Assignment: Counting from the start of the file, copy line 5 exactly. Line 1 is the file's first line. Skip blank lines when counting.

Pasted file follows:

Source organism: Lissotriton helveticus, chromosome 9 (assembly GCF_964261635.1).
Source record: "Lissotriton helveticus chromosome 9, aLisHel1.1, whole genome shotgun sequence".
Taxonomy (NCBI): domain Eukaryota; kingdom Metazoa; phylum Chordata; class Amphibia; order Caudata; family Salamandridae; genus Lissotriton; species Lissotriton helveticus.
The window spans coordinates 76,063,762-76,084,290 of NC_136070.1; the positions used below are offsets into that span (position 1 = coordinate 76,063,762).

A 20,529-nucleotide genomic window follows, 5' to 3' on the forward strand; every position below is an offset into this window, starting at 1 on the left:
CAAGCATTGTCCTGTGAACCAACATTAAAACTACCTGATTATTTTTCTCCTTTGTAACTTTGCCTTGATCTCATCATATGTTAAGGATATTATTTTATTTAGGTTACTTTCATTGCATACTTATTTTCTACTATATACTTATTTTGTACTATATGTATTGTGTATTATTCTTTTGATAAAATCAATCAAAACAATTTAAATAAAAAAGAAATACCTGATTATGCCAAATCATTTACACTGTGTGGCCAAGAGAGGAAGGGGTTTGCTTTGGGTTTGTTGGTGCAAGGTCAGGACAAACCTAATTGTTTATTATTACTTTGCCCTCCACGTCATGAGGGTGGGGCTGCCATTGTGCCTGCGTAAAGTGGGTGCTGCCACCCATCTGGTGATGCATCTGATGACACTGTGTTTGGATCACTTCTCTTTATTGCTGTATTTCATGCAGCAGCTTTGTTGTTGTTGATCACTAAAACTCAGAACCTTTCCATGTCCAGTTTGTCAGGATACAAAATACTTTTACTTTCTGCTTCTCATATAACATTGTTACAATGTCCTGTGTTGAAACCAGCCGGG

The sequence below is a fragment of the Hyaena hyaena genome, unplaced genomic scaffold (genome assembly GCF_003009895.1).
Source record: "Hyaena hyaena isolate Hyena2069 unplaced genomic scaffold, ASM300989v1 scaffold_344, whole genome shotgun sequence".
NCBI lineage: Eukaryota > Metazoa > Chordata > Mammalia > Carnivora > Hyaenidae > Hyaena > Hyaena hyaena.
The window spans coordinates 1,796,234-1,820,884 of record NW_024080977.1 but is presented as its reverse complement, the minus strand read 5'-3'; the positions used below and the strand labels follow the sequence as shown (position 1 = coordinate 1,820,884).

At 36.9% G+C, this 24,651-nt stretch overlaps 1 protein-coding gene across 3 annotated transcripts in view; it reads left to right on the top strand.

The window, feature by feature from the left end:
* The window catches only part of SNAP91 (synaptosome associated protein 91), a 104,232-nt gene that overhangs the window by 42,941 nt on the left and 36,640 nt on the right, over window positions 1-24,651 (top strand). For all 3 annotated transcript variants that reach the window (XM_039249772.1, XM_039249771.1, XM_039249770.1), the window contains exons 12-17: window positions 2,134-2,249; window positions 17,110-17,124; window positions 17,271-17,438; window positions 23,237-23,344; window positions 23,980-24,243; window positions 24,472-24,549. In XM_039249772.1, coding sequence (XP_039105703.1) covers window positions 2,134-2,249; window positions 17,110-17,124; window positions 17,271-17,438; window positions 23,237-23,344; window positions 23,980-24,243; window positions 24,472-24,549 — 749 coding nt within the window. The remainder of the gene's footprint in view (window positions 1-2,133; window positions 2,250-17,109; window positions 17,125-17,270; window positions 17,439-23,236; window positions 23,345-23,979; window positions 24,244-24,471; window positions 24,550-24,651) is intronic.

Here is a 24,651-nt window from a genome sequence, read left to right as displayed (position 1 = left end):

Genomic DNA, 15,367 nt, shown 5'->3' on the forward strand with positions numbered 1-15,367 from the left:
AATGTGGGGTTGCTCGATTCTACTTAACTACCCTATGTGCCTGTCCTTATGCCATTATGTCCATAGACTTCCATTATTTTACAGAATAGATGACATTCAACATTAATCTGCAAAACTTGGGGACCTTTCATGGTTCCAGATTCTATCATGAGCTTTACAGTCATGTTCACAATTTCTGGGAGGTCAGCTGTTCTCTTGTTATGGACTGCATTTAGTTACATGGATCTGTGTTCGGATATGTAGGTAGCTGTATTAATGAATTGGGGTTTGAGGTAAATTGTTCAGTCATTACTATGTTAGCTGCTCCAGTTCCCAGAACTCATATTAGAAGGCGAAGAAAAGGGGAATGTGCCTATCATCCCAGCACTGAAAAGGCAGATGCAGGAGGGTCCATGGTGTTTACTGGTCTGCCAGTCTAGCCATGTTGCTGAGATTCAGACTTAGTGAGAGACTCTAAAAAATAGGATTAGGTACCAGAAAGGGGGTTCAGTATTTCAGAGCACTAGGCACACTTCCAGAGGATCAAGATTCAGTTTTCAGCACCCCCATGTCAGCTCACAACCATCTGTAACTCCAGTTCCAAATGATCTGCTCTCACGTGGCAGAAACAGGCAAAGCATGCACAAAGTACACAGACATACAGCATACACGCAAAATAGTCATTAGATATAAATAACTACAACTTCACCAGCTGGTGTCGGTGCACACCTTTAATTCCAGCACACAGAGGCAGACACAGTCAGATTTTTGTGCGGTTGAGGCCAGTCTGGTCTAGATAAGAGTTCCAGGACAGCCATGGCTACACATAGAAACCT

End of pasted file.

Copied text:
A 20,529-nucleotide genomic window follows, 5' to 3' on the forward strand; every position below is an offset into this window, starting at 1 on the left: